else {
	# keep it untouched
	$self->{$key} = $conf{$entry};
      }
    }

    if ($self->{MergeDuplicateOptions}) {
      # override if not set by user
      if (! exists $conf{-AllowMultiOptions}) {
	$self->{AllowMultiOptions} = 0;
      }
    }
  }
  elsif ($#param == 0) {
    # use of the old style
    $self->{ConfigFile} = $param[0];
  }
  else {
    # this happens if $#param == -1,1 thus no param was given to new!
    $self->{config} = $self->_hashref();
    $self->{parsed} = 1;
  }

  # prepare the split delimiter if needed
  if ($self->{SplitPolicy} ne 'guess') {
    if ($self->{SplitPolicy} eq 'whitespace') {
      $self->{SplitDelimiter} = '\s+';
      $self->{StoreDelimiter} = "   " if(!$self->{StoreDelimiter});
    }
    elsif ($self->{SplitPolicy} eq 'equalsign') {
      $self->{SplitDelimiter} = '\s*=\s*';
      $self->{StoreDelimiter} = " = " if(!$self->{StoreDelimiter});
    }
    elsif ($self->{SplitPolicy} eq 'custom') {
      if (! $self->{SplitDelimiter} ) {
	croak "SplitPolicy set to 'custom' but no SplitDelimiter set.\n";
      }
    }
    else {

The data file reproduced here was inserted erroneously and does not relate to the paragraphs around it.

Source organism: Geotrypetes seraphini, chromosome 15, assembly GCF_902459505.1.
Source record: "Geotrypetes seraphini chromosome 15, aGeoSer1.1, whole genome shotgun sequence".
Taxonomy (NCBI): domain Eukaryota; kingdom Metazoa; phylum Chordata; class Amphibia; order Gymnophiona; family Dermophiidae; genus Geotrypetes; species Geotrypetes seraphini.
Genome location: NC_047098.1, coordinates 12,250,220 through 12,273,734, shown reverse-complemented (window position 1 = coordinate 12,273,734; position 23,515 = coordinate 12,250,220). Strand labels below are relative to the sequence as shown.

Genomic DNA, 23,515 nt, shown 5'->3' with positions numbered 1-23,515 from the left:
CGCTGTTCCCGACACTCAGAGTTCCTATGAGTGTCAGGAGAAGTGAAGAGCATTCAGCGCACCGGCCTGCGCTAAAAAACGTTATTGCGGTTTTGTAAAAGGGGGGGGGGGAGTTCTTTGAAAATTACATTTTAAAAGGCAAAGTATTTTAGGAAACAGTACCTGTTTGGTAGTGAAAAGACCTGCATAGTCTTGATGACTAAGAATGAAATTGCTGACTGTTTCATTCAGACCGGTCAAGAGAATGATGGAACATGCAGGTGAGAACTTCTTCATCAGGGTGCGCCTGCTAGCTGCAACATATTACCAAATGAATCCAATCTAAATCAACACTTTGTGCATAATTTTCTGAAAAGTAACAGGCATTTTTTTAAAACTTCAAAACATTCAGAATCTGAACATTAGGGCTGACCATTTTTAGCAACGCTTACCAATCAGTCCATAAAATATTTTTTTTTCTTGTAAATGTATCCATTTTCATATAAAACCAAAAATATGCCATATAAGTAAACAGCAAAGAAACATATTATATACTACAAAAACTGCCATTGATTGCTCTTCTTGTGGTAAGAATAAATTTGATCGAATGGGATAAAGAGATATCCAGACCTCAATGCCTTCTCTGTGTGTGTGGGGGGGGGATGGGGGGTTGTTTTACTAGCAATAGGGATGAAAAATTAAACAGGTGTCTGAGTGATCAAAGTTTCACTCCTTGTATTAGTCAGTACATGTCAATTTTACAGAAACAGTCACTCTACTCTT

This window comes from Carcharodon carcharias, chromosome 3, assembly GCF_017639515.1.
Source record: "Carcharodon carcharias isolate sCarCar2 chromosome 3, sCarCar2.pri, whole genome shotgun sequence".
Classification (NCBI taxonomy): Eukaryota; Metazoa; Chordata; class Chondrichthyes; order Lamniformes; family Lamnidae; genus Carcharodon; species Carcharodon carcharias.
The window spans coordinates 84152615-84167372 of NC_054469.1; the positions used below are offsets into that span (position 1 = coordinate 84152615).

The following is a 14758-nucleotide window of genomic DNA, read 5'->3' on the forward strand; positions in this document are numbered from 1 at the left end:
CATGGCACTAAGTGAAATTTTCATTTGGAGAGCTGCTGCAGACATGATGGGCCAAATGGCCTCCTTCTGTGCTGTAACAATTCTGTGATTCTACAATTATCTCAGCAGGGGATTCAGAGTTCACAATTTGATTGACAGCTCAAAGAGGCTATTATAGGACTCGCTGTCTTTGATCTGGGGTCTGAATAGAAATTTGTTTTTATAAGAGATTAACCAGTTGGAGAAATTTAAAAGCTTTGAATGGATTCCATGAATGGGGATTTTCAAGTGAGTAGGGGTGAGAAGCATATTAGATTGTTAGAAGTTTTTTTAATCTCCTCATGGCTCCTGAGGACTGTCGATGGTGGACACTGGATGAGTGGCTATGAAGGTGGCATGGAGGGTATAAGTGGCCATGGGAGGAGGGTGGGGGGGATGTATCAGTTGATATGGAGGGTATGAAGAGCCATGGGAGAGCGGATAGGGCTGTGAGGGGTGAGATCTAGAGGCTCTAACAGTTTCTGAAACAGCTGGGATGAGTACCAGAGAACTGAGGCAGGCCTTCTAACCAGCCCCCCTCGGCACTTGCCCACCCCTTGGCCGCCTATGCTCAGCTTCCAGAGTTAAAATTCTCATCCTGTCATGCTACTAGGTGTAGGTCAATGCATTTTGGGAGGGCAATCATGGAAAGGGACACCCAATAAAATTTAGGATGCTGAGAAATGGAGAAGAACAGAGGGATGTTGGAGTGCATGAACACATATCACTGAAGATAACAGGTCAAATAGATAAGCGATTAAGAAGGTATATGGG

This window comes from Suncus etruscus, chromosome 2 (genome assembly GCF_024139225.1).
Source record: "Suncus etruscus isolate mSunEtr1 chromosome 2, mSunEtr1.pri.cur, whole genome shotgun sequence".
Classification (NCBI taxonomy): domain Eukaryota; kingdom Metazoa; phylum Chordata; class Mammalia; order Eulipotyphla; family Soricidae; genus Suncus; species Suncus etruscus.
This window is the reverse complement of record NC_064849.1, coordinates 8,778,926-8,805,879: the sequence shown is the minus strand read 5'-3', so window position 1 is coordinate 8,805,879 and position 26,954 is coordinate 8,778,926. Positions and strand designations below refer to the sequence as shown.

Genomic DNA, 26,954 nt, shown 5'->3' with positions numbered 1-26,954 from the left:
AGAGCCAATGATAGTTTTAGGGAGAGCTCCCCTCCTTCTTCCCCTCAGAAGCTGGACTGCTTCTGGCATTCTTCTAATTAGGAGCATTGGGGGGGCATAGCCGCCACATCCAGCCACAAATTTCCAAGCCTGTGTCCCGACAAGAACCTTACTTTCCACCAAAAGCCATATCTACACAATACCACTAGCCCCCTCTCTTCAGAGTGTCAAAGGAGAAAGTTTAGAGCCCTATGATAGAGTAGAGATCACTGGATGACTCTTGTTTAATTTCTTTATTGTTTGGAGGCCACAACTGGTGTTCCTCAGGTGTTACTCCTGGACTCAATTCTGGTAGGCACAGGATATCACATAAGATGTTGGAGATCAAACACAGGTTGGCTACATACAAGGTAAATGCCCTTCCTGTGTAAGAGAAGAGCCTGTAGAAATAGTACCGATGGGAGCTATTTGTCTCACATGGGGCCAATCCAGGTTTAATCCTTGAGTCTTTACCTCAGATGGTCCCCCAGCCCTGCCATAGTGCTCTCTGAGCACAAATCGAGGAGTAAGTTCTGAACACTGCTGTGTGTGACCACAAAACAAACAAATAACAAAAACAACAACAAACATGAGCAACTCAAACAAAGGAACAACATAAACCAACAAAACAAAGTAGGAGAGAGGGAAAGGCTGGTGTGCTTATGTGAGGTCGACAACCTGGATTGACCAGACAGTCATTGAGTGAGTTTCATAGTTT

croak "Unsupported SplitPolicy: $self->{SplitPolicy}.\n";
    }
  }
  else {
    $self->{StoreDelimiter} = "   " if(!$self->{StoreDelimiter});
  }

  if ($self->{InterPolateVars}) {
    #
    # we are blessing here again, to get into the ::InterPolated namespace
    # for inheriting the methods available overthere, which we doesn't have.
    #
    bless($self, "Config::General::Interpolated");
    eval {
      require Config::General::Interpolated;
    };
    if ($@) {
      croak $@;
    }
    # pre-compile the variable regexp
    $self->{regex} = $self->_set_regex();
  }

  # process as usual
  if (!$self->{parsed}) {
    if ($self->{DefaultConfig} && $self->{InterPolateVars}) {
      $self->{DefaultConfig} = $self->_interpolate_hash($self->{DefaultConfig}); # FIXME: _hashref() ?
    }
    if (exists $self->{StringContent}) {
      # consider the supplied string as config file
      $self->_read($self->{StringContent}, "SCALAR");
      $self->{config} = $self->_parse($self->{DefaultConfig}, $self->{content});
    }
    elsif (exists $self->{ConfigHash}) {
      if (ref($self->{ConfigHash}) eq "HASH") {
	# initialize with given hash
	$self->{config} = $self->{ConfigHash};
	$self->{parsed} = 1;